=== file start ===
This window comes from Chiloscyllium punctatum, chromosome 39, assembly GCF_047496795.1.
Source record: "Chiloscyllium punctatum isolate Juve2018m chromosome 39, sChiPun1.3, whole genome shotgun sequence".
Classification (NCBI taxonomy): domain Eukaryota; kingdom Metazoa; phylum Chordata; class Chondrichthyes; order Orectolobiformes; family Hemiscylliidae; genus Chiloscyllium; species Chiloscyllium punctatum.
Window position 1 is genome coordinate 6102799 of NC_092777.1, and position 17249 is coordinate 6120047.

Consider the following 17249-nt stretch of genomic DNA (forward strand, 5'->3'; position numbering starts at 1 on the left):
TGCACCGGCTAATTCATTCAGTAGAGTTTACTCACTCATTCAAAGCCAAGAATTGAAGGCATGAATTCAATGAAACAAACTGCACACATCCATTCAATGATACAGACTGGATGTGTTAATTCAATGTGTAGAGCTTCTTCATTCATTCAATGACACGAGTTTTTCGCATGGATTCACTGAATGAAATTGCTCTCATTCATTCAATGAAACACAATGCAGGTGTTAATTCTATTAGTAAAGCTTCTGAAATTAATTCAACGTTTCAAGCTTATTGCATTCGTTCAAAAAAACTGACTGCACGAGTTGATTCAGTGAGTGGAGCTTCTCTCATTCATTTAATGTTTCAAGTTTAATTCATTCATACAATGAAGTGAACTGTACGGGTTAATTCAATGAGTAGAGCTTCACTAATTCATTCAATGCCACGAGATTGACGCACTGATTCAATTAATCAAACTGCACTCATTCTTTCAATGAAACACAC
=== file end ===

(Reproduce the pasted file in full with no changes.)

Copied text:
This window comes from Chiloscyllium punctatum, chromosome 39, assembly GCF_047496795.1.
Source record: "Chiloscyllium punctatum isolate Juve2018m chromosome 39, sChiPun1.3, whole genome shotgun sequence".
Classification (NCBI taxonomy): domain Eukaryota; kingdom Metazoa; phylum Chordata; class Chondrichthyes; order Orectolobiformes; family Hemiscylliidae; genus Chiloscyllium; species Chiloscyllium punctatum.
Window position 1 is genome coordinate 6102799 of NC_092777.1, and position 17249 is coordinate 6120047.

Consider the following 17249-nt stretch of genomic DNA (forward strand, 5'->3'; position numbering starts at 1 on the left):
TGCACCGGCTAATTCATTCAGTAGAGTTTACTCACTCATTCAAAGCCAAGAATTGAAGGCATGAATTCAATGAAACAAACTGCACACATCCATTCAATGATACAGACTGGATGTGTTAATTCAATGTGTAGAGCTTCTTCATTCATTCAATGACACGAGTTTTTCGCATGGATTCACTGAATGAAATTGCTCTCATTCATTCAATGAAACACAATGCAGGTGTTAATTCTATTAGTAAAGCTTCTGAAATTAATTCAACGTTTCAAGCTTATTGCATTCGTTCAAAAAAACTGACTGCACGAGTTGATTCAGTGAGTGGAGCTTCTCTCATTCATTTAATGTTTCAAGTTTAATTCATTCATACAATGAAGTGAACTGTACGGGTTAATTCAATGAGTAGAGCTTCACTAATTCATTCAATGCCACGAGATTGACGCACTGATTCAATTAATCAAACTGCACTCATTCTTTCAATGAAACACAC